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Nanny Gloat

A user’s guide to the person you hire to bring up your kids while you work.

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The Devil Wears Prada–esque pressures of glossy-magazine editing didn’t prepare Lucy Kaylin, executive editor of Marie Claire, for the professional complications of hiring a nanny to raise her two children (though she found a good one). So she wrote a book about it, The Perfect Stranger: The Truth About Mothers and Nannies. She spoke to Faye Penn.

You contrast the pleasures of work with the indignities of staying home with a mewling newborn. Do you ever have your doubts?
Much more when I was first getting into the preschool game, and that’s when I found there were a lot of stay-at-home moms who were contributing like crazy, and reading to the kids and baking and whatnot.

Is it hard to compete with richer friends?
Yeah. There are those nannies who get massive bonuses at Christmas and have the complimentary cell phones and get to take trips to their home country with the help of the employers’ frequent-flier miles.

Don’t you hate that horrible moment when you get home, the nanny leaves, and your child cries?
Absolutely. You really want the child and this woman to forge an utterly loving, trusting bond. But the times are going to come when the child prefers her to you.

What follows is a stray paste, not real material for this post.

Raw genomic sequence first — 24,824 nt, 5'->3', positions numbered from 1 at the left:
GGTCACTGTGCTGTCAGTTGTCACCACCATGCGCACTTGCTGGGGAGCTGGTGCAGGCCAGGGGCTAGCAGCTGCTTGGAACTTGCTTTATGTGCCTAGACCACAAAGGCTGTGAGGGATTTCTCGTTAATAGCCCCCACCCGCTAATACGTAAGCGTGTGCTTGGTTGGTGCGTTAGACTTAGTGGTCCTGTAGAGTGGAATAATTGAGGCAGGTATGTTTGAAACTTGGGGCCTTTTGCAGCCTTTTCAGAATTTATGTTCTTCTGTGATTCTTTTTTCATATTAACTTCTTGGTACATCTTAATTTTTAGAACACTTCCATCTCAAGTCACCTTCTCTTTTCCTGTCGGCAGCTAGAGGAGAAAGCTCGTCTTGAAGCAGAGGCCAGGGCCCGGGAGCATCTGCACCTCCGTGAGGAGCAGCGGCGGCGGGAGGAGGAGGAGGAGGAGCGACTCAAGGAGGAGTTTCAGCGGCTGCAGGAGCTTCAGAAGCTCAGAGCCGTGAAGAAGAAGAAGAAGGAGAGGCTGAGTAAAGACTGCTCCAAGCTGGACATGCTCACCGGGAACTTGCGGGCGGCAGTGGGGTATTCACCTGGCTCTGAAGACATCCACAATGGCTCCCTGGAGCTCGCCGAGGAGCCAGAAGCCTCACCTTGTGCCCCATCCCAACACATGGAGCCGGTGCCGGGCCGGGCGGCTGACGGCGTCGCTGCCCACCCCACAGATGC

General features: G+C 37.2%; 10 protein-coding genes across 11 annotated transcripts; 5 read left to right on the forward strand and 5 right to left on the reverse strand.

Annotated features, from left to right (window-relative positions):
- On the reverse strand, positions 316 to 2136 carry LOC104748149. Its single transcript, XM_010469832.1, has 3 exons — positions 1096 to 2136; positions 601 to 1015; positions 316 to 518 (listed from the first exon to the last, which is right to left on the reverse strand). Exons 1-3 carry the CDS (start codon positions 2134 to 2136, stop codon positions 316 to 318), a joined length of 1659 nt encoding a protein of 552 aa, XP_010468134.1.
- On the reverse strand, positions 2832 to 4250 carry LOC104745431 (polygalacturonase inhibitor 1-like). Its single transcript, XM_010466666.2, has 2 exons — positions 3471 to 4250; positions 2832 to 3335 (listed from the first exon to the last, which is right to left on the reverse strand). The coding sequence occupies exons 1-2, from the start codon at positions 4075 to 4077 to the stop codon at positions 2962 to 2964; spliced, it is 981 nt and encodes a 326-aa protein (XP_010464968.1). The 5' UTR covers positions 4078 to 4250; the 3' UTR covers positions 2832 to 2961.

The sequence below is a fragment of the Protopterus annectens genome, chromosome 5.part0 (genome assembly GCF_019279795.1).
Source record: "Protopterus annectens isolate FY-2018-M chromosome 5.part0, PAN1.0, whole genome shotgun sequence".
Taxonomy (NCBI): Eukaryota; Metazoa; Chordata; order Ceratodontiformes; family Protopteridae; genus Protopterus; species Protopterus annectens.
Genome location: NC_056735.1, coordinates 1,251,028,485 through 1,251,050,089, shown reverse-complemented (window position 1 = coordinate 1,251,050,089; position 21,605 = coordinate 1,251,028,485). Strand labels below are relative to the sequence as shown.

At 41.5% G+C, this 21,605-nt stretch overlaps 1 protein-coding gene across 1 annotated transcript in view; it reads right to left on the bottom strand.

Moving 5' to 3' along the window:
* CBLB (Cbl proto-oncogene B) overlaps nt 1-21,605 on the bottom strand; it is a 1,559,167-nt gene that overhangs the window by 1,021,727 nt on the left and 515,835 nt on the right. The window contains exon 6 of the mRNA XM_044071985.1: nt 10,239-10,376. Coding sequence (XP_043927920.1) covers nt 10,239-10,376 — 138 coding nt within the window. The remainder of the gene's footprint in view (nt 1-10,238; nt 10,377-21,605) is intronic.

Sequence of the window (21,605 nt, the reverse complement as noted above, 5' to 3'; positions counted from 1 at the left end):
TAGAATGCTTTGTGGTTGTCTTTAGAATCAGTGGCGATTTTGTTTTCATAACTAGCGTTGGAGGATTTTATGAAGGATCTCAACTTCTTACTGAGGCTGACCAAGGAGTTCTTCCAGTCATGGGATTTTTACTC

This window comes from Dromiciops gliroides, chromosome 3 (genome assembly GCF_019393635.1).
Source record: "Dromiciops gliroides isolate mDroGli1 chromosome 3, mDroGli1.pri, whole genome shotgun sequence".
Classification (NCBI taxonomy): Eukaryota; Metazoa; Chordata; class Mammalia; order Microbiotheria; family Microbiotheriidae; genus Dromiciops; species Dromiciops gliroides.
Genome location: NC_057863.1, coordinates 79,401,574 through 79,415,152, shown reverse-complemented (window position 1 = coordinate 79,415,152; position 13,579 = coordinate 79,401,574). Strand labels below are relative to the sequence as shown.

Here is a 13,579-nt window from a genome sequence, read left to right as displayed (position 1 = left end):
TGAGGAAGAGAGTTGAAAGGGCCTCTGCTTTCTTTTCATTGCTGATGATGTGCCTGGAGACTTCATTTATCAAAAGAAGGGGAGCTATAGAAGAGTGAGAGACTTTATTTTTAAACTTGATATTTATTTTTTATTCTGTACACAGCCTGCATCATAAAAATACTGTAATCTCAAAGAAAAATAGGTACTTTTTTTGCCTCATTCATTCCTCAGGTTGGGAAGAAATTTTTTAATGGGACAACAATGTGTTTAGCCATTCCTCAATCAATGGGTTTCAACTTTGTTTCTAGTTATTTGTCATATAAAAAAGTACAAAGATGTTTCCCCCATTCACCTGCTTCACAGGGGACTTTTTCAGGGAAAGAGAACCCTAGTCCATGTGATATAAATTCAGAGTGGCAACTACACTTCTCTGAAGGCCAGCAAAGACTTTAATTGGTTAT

Have you ever asked your kids how they feel about being raised by a nanny?
No. They’ve certainly asked me how come so-and-so’s mom doesn’t work or how come so-and-so’s mom can come to the school regularly. But it’s all they’ve ever known.

Do you worry that something is lost when a less-educated person is a primary influence on your kid?
I don’t need our babysitter to have a Ph.D. in order to give our children really first-rate care. I think there’s something wonderful about the fact that my children get some extended periods of breezy, casual interaction with a woman who doesn’t have her heart set on them winding up in the Ivy League. She really just wants them to have a nice afternoon.

Have good intel? Send tips to intel@nymag.com.


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